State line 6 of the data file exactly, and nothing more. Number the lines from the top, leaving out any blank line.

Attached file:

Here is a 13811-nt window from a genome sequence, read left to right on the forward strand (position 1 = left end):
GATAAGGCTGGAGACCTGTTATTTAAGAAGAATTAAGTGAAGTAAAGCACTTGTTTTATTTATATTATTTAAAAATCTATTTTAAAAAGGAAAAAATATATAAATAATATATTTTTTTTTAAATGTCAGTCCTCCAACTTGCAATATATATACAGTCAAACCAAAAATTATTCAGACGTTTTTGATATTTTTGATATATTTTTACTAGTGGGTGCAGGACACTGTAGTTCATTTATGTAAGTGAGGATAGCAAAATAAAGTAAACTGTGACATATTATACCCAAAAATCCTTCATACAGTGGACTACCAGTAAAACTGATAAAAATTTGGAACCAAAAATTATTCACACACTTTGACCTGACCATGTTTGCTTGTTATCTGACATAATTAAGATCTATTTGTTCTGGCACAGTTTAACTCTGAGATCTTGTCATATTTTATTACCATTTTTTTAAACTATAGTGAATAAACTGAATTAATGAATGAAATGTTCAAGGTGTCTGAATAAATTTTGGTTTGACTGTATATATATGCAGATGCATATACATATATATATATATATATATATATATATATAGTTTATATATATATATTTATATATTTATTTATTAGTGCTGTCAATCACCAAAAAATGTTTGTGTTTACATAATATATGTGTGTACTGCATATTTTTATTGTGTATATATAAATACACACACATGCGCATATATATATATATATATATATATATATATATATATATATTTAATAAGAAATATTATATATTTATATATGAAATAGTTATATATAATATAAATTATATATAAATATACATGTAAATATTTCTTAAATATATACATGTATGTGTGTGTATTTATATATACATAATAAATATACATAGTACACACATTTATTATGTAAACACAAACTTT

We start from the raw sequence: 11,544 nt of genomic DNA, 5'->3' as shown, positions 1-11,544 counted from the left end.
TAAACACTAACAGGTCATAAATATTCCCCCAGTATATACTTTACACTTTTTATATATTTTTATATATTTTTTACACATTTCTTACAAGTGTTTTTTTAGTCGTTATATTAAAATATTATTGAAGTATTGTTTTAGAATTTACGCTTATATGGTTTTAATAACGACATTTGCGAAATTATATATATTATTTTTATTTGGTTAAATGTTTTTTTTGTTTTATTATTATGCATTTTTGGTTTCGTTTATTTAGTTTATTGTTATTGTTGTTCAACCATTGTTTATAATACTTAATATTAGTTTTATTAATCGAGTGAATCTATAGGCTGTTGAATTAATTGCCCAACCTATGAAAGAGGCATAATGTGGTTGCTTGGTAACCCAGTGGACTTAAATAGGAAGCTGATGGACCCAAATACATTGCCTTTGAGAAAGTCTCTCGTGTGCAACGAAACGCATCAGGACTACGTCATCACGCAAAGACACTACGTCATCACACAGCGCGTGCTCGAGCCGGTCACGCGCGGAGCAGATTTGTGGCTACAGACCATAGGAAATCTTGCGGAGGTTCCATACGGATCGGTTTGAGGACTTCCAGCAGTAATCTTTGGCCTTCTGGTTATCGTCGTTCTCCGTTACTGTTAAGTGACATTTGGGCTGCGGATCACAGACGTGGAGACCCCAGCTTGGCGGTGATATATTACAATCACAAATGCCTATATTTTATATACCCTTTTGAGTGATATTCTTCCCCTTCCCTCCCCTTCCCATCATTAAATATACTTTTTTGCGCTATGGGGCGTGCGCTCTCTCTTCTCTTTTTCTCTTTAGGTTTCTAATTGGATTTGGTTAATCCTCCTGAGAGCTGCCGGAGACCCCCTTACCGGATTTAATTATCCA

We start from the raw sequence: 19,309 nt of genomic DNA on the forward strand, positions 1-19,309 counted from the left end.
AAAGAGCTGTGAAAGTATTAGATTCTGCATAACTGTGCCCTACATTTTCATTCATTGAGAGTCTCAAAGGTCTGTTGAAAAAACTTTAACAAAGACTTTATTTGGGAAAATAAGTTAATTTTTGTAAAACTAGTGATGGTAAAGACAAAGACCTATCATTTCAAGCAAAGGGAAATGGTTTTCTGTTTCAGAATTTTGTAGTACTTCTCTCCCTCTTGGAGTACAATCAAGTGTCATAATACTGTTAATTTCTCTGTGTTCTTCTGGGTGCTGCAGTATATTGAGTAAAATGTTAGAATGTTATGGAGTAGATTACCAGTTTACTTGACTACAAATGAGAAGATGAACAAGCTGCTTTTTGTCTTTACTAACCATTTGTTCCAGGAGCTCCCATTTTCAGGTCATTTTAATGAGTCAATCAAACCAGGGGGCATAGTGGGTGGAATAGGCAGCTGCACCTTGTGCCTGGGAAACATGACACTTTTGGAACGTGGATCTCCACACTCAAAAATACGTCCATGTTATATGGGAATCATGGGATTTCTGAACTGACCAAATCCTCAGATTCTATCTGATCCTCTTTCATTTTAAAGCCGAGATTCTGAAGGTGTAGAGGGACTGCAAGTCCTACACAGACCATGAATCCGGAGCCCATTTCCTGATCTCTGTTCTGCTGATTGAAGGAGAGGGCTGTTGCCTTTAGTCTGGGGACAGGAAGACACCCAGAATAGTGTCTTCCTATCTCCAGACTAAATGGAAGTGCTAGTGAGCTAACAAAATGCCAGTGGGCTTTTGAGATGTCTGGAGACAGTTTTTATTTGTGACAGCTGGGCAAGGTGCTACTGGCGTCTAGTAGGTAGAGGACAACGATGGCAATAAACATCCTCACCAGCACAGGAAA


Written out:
AAAGAGCTGTGAAAGTATTAGATTCTGCATAACTGTGCCCTACATTTTCATTCATTGAGAGTCTCAAAGGTCTGTTGAAAAAACTTTAACAAAGACTTTATTTGGGAAAATAAGTTAATTTTTGTAAAACTAGTGATGGTAAAGACAAAGACCTATCATTTCAAGCAAAGGGAAATGGTTTTCTGTTTCAGAATTTTGTAGTACTTCTCTCCCTCTTGGAGTACAATCAAGTGTCATAATACTGTTAATTTCTCTGTGTTCTTCTGGGTGCTGCAGTATATTGAGTAAAATGTTAGAATGTTATGGAGTAGATTACCAGTTTACTTGACTACAAATGAGAAGATGAACAAGCTGCTTTTTGTCTTTACTAACCATTTGTTCCAGGAGCTCCCATTTTCAGGTCATTTTAATGAGTCAATCAAACCAGGGGGCATAGTGGGTGGAATAGGCAGCTGCACCTTGTGCCTGGGAAACATGACACTTTTGGAACGTGGATCTCCACACTCAAAAATACGTCCATGTTATATGGGAATCATGGGATTTCTGAACTGACCAAATCCTCAGATTCTATCTGATCCTCTTTCATTTTAAAGCCGAGATTCTGAAGGTGTAGAGGGACTGCAAGTCCTACACAGACCATGAATCCGGAGCCCATTTCCTGATCTCTGTTCTGCTGATTGAAGGAGAGGGCTGTTGCCTTTAGTCTGGGGACAGGAAGACACCCAGAATAGTGTCTTCCTATCTCCAGACTAAATGGAAGTGCTAGTGAGCTAACAAAATGCCAGTGGGCTTTTGAGATGTCTGGAGACAGTTTTTATTTGTGACAGCTGGGCAAGGTGCTACTGGCGTCTAGTAGGTAGAGGACAACGATGGCAATAAACATCCTCACCAGCACAGGAAA